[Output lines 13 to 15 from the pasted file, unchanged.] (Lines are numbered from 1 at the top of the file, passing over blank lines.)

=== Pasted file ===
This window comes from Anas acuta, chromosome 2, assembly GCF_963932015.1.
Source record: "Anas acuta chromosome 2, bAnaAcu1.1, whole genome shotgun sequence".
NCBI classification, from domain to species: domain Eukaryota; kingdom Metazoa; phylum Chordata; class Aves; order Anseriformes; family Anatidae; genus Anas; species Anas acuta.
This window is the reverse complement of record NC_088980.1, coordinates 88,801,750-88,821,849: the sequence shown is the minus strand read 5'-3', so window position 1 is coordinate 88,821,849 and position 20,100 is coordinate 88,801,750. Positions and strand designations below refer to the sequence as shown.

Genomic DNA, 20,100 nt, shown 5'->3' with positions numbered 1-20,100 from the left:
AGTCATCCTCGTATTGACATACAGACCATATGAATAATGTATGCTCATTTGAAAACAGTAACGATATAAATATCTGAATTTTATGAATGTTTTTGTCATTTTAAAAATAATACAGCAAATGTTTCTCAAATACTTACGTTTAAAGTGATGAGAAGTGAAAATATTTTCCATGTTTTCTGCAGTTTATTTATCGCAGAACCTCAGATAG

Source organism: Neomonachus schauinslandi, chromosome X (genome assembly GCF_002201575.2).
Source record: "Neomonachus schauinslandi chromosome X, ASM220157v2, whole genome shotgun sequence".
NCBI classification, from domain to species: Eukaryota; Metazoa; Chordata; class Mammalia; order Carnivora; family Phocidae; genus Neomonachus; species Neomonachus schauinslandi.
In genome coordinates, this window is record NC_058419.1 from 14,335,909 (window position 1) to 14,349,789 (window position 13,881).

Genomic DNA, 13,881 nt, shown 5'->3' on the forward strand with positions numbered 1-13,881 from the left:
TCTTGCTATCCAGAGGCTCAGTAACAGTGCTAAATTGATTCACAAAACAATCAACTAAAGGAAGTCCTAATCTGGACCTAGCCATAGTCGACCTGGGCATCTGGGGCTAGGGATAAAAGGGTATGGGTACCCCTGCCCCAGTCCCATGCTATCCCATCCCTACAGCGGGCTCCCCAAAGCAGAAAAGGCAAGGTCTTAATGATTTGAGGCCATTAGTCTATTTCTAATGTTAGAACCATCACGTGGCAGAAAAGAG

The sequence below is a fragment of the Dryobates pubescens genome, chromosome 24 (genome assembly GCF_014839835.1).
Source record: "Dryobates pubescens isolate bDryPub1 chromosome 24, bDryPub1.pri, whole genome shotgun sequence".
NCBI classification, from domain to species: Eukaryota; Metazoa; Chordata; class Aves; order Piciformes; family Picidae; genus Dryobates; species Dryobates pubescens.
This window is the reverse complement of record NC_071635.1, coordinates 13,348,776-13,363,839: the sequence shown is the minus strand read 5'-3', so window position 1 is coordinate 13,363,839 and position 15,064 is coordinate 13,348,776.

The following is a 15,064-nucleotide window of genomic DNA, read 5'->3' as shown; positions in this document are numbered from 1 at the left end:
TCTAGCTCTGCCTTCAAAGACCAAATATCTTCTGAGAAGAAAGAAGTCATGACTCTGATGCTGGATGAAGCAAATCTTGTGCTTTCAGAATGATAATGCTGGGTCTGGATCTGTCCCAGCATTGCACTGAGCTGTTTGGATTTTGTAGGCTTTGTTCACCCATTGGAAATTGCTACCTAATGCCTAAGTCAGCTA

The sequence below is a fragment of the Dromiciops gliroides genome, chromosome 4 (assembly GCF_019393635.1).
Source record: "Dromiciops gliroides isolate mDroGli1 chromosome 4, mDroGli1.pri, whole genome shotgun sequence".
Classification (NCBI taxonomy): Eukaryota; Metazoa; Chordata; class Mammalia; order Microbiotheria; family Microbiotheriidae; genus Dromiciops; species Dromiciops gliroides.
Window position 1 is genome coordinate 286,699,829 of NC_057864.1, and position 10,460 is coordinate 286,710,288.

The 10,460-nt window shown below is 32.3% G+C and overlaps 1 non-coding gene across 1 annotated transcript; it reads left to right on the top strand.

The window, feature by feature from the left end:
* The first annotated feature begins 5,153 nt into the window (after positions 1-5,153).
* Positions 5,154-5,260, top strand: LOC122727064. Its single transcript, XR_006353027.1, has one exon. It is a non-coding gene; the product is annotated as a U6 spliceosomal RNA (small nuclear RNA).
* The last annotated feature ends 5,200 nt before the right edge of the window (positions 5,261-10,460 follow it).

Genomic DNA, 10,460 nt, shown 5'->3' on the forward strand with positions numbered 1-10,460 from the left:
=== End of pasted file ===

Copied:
The sequence below is a fragment of the Dryobates pubescens genome, chromosome 24 (genome assembly GCF_014839835.1).
Source record: "Dryobates pubescens isolate bDryPub1 chromosome 24, bDryPub1.pri, whole genome shotgun sequence".
NCBI classification, from domain to species: Eukaryota; Metazoa; Chordata; class Aves; order Piciformes; family Picidae; genus Dryobates; species Dryobates pubescens.